Piezoceramics are brittle and have low tensile strength. Avoid loading conditions that subject the actuator to lateral, transverse, or bending forces. When applied incorrectly, an external load that may appear to be compressive can, through bending moments, cause high tensile stresses within the piezoelectric device. Improperly mounting a load to the piezoelectric actuator can easily result in internal stresses that will damage the actuator. To avoid this, the piezoelectric actuator should be interfaced with an external load such that the induced force is directed along the actuator's axis of displacement. The load should be centered on and applied uniformly over as much of the actuator's mounting surface as possible. When interfacing the flat surface of a load with an actuator capped with a flat mounting surface, ensure the two surfaces are highly flat and smooth and that there is good parallelism between the two when they are mated. If the external load is directed at an angle to the actuator's axis of displacement, use an actuator fitted with a hemispherical end plate or a flexure joint to achieve safe loading of the piezoelectric element.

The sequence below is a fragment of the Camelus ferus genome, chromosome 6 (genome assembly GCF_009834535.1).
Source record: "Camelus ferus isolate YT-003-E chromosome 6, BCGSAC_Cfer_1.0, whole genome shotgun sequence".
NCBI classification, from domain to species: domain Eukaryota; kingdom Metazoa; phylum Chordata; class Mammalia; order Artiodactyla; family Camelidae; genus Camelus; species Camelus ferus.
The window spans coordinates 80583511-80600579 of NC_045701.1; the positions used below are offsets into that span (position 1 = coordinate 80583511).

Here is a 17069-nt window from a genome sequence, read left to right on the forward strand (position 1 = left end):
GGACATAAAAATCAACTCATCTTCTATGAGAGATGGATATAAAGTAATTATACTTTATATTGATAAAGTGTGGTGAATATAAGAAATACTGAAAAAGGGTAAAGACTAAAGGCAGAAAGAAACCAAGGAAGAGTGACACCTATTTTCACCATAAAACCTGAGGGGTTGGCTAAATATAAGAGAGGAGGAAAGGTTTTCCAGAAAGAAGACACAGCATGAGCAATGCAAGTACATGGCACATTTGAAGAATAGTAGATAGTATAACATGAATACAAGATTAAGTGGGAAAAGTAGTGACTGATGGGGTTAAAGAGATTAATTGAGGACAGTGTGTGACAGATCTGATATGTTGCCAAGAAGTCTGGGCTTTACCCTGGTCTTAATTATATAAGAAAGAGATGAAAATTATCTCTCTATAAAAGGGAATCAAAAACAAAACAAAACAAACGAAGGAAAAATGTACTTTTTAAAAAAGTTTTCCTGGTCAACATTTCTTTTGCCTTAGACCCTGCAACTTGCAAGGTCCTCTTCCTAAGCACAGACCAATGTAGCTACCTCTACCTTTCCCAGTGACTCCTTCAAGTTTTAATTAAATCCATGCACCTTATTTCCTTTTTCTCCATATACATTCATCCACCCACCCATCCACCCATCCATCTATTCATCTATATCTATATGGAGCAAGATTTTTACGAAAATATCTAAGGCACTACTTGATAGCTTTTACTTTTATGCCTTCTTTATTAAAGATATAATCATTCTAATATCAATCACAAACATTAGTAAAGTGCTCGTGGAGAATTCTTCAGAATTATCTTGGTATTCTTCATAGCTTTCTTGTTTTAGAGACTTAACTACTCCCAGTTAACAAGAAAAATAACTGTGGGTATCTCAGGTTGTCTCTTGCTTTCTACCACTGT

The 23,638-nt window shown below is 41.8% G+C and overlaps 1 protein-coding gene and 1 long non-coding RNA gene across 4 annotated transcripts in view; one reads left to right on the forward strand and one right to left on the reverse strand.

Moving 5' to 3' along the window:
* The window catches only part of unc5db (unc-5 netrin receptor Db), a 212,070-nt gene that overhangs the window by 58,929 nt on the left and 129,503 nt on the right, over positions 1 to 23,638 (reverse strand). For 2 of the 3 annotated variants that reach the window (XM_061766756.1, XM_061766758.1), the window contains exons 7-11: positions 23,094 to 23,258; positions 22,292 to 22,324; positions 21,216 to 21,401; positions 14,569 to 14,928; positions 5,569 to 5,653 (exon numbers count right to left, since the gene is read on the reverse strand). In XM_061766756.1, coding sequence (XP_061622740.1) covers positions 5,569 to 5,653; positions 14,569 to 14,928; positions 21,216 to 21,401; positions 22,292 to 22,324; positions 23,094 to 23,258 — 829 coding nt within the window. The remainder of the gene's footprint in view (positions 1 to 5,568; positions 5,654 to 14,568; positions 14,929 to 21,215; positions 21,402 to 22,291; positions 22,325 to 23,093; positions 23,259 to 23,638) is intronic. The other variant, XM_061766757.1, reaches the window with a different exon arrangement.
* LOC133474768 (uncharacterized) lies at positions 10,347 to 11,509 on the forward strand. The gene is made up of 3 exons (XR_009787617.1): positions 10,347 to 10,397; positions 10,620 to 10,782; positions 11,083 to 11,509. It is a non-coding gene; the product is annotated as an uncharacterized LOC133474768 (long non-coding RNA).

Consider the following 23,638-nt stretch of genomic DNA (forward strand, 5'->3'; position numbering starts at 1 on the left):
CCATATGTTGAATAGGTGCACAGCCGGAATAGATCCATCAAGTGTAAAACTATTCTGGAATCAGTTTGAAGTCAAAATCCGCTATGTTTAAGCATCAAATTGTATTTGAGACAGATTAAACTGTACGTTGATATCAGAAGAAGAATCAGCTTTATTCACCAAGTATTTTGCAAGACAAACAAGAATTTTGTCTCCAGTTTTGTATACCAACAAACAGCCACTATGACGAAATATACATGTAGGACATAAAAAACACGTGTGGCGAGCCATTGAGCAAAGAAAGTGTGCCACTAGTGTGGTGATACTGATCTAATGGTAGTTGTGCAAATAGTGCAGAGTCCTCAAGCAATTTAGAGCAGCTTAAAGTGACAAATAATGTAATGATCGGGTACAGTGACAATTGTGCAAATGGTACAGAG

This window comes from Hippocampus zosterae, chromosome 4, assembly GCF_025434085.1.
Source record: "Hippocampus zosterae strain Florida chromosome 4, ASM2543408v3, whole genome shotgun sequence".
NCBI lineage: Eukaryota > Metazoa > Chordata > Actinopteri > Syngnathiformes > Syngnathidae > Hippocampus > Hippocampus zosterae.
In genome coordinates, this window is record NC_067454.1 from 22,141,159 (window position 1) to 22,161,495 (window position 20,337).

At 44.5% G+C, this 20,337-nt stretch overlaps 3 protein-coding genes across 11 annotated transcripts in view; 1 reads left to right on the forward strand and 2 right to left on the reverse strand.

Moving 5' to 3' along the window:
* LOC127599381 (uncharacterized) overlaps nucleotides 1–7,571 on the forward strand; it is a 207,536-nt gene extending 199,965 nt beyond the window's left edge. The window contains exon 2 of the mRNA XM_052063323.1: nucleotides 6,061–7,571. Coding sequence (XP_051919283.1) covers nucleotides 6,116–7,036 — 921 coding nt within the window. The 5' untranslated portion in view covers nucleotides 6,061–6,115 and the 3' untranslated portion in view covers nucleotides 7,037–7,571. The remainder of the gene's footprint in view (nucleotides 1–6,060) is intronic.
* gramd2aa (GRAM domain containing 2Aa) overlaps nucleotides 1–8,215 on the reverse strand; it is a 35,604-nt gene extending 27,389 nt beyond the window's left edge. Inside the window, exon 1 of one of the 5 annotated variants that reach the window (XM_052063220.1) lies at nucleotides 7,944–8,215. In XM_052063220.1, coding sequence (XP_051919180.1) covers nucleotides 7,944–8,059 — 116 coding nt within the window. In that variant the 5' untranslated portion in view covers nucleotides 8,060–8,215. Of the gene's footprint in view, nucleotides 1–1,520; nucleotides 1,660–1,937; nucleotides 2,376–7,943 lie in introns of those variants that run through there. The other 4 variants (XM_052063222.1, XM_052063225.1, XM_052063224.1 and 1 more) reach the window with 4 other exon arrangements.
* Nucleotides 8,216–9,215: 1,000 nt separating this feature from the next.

To accommodate a variety of loading conditions, flat ceramic or hemispherical ceramic end plates may be purchased as accessories for these chips. In addition, Thorlabs offers Conical End Cups which feature concave surfaces that can interface with Ø1.5 mm to Ø7.0 mm hemispherical or curved contacts. To attach a load to the piezo chip, we recommend using an epoxy that cures at a temperature lower than 80 °C (176 °F), such as our 353NDPK or TS10 epoxies or Loctite® Hysol® 9340. Loads should be mounted only to the faces of the piezoelectric chip that translate. Mounting a load to a non-translating face may lead to the mechanical failure of the actuator. Some correct and incorrect approaches to interfacing loads with piezoelectric actuators capped with both kinds of end plates are discussed in the following.
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Actuation of a lever arm using a piezo element fitted with a flat plate (A, Incorrect), and a hemispherical plate (B, Correct).